Gelbart, William M.


Gelbart William


B.S., Harvard University (1967); Ph.D., University of Chicago (1970); NSF Postdoctoral Fellow, University of Paris-Orsay (1971); Miller Institute Fellow, University of California, Berkeley (1971-1972); Alfred P. Sloan Research Fellow (1974); Camille and Henry Dreyfus Teacher-Scholar Award (1976); Glenn T. Seaborg Award (1981); Hanson-Dow Distinguished Teaching Award (1986); American Physical Society Fellow (1987); Herbert Newby McCoy Award (1988); Brotherton Professor, University of Leeds (1988); Royal Society of Chemistry/Lennard-Jones Medal (1991); University Distinguished Teaching Award (1996); J. S. Guggenheim Fellowship (1998-1999); Rothschild Professor, Institut Curie, Paris (1999); American Chemical Society “Liquids” (Hildebrand) Prize (2001); Laughlin Professor, Cornell University (2006); Fellow of American Academy of Arts and Sciences (2009); Festschrift issue of J. Phys. Chem. (2016); Glenn T. Seaborg Medal (2017).

Research Interests

After 25 years of theoretical work in statistical mechanics, focusing on structure and phase transitions involving increasingly complex fluids – e.g., liquid crystals, self-assembling amphiphilic molecules, polymer solutions, and colloidal suspensions – I became seduced by viruses around 20 years ago and have been working ever since on trying to understand how they “work”. Collaborating with Avi Ben-Shaul on theory predicting high pressures in DNA viruses and various aspects of the self-assembly of RNA viruses, I started a lab with my colleague Chuck Knobler to carry out experiments on a broad range of physical aspects of viruses. We performed the first measurement of the pressure (~50 atm) in a DNA virus, and started taking simple RNA viruses apart and trying to put them back together again.  We also made the first structure determinations of RNA viral genomes in their native state in solution, using synchrotron small-angle X-ray scattering, fluorescence correlation spectroscopy, and cryo-electron microscopy.  Over the past 10 years we have included plant, insect, and mammalian viruses in our menagerie of RNA genome viruses, and have moved from exclusively in vitro work (purified viral components in test tubes) to studying how these viruses work in host cells. We have also begun to collaborate with pharmaceutical and biotech companies, and with medical research teams, on using our in vitro self-assembled virus-like particles containing therapeutic mRNA for gene and vaccine delivery purposes.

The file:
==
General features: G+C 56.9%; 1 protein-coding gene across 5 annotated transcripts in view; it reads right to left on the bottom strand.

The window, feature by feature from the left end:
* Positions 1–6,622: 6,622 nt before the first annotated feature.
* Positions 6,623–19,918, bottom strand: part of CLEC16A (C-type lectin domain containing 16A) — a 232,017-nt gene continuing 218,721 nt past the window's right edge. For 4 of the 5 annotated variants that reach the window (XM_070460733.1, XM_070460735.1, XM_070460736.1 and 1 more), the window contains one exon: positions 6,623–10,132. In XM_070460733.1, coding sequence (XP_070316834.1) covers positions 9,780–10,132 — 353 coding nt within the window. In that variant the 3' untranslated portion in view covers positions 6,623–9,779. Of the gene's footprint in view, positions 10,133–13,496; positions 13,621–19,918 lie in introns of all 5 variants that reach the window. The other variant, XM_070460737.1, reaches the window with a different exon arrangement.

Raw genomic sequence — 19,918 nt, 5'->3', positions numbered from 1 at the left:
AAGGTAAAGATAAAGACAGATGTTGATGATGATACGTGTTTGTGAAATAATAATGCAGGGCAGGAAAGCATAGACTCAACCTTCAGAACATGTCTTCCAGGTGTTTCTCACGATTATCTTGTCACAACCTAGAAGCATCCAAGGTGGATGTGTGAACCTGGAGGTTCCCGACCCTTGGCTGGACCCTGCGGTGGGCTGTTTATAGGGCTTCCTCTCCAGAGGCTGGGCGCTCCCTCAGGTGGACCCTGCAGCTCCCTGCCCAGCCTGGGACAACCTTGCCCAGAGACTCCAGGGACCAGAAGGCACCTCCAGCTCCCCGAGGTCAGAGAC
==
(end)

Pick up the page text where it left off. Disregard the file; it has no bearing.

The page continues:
Read about my virus research

Honors & Awards

  • Cornell University Laughlin Lecturer
  • UCLA H. N. McCoy Award
  • Case Western Reserve University Bikerman Lecturer
  • American Chemical Society “Liquids” (Hildebrand) Prize
  • Institut Curie Rothschild Lecturer
  • J. S. Guggenheim Fellowship
  • UCLA Luckman Distinguished Teaching Award
  • British Royal Society Lennard-Jones Medal
  • UCLA H. N. McCoy Award
  • University of Leeds Brotherton Lecturer
  • American Physical Society Fellow
  • UCLA Hanson-Dow Distinguished Teaching Award
  • UCLA Glenn T. Seaborg Award
  • Camille and Henry Dreyfus Teacher-Scholar Award
  • Alfred P. Sloan Fellowship
  • Elected to Michigan Society of Fellows
  • Miller Institute Fellowship at Berkeley
  • N.S.F. – N.A.T.O. Postdoctoral Fellowship
  • N.S.F. Traineeship
  • Harvard College Scholarship
  • American Academy of Arts and Sciences

Representative Publications